By Anton Rippon
The reality behind Tuesday’s memo to staff at Evening Standard Ltd and Independent Print Ltd is simple enough: the newsrooms of the Independent, Independent on Sunday and i will be merged with that of the Evening Standard – which will mean possibly 20 job losses.
First to go is John Mullin, the IoS editor, who announced his departure on Tuesday as the seven-day operation of the national titles and London evening paper was confirmed. Mullin was reported to have opposed any further “rationalisation”, or job cuts, as he felt his title had already had its staffing cut to the bone.
The sports desks, together with business desks, of the papers had already been merged last year, effectively a test run for the scheme being rolled out across other departments now, with star correspondents filing for the daily paper, their copy being re-purposed for the i, and also writing for the Standard or vice versa.
Under head of sport Neil Robinson, the production desks for the daily and Sunday titles and the evening paper have continued to operate in parallel. It is not expected that any further job cuts will be implemented on sport in the latest round of mergers, much of which is about releasing cash and the third floor of the Derry Street offices to be used as studios for the London TV franchise recently awarded to the company last week.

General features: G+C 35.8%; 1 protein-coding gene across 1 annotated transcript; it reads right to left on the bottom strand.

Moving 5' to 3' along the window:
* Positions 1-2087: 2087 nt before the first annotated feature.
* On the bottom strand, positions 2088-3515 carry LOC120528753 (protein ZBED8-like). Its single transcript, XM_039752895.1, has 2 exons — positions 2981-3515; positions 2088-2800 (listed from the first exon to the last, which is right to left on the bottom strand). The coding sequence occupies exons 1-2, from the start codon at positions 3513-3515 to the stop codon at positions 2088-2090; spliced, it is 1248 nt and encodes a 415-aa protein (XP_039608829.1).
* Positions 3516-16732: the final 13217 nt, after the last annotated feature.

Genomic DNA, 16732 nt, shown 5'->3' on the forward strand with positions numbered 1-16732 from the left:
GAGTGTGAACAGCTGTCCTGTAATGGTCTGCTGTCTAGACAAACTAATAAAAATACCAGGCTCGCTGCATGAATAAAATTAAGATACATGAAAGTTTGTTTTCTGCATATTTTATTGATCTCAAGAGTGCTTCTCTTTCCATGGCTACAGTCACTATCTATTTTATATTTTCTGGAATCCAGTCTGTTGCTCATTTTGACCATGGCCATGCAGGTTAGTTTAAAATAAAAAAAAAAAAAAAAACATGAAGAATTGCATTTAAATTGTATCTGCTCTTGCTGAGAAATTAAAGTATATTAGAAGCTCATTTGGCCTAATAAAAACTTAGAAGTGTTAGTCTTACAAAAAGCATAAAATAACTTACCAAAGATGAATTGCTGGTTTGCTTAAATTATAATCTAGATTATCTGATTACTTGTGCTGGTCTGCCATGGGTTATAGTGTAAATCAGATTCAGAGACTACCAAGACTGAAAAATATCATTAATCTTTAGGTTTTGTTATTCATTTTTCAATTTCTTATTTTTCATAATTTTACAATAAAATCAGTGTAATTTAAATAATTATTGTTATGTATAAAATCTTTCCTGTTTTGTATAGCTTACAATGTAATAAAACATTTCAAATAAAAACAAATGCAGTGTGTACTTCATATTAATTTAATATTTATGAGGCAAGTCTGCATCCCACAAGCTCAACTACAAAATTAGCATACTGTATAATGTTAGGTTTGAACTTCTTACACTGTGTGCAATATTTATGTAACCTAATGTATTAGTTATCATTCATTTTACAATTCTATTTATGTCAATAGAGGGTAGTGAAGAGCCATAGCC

In his statement Evening Standard and Independent managing director Andrew Mullins revealed that a “complete restructuring” was aimed at creating “one of the first truly integrated multimedia companies, publishing continuously on print, TV and other digital platforms”.
The London Live TV licence will mean the Lebedevs will have some access to government funding. But continued losses at the Independent – according to Mullins, the Evening Standard, with its advertising-rich, free distribution model, is now “self-funding” – also mean that cuts must be made to make the investment needed for the new TV station.
Mullins said that “as far as this is possible” there will be a pooling of “journalistic resources” across all departments.
The National Union of Journalists fear that up to 20 jobs will be lost. NUJ deputy general secretary Barry Fitzpatrick told Press Gazette: “The announcement presents a huge challenge to journalists working on titles owned by the Lebedevs. Our members will want to be encouraged by the more positive aspects of the plan but will fear that, once again, it is journalist jobs that are being sacrificed.”
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